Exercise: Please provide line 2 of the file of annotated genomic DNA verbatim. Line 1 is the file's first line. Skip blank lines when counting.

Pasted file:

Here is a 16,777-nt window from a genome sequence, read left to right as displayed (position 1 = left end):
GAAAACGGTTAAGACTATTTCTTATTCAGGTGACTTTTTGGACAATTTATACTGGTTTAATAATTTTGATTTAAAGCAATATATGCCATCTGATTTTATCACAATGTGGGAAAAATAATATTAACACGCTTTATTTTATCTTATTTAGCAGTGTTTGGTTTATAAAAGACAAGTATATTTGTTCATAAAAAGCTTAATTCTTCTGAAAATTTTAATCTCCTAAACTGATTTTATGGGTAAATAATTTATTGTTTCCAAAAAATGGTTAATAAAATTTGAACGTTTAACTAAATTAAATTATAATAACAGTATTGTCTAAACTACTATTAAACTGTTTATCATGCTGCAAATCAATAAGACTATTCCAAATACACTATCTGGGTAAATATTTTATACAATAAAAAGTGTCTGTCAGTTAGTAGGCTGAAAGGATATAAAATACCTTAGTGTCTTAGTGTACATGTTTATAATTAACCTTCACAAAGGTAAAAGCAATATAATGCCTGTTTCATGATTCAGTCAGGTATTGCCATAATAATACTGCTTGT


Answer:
GAAAACGGTTAAGACTATTTCTTATTCAGGTGACTTTTTGGACAATTTATACTGGTTTAATAATTTTGATTTAAAGCAATATATGCCATCTGATTTTATCACAATGTGGGAAAAATAATATTAACACGCTTTATTTTATCTTATTTAGCAGTGTTTGGTTTATAAAAGACAAGTATATTTGTTCATAAAAAGCTTAATTCTTCTGAAAATTTTAATCTCCTAAACTGATTTTATGGGTAAATAATTTATTGTTTCCAAAAAATGGTTAATAAAATTTGAACGTTTAACTAAATTAAATTATAATAACAGTATTGTCTAAACTACTATTAAACTGTTTATCATGCTGCAAATCAATAAGACTATTCCAAATACACTATCTGGGTAAATATTTTATACAATAAAAAGTGTCTGTCAGTTAGTAGGCTGAAAGGATATAAAATACCTTAGTGTCTTAGTGTACATGTTTATAATTAACCTTCACAAAGGTAAAAGCAATATAATGCCTGTTTCATGATTCAGTCAGGTATTGCCATAATAATACTGCTTGT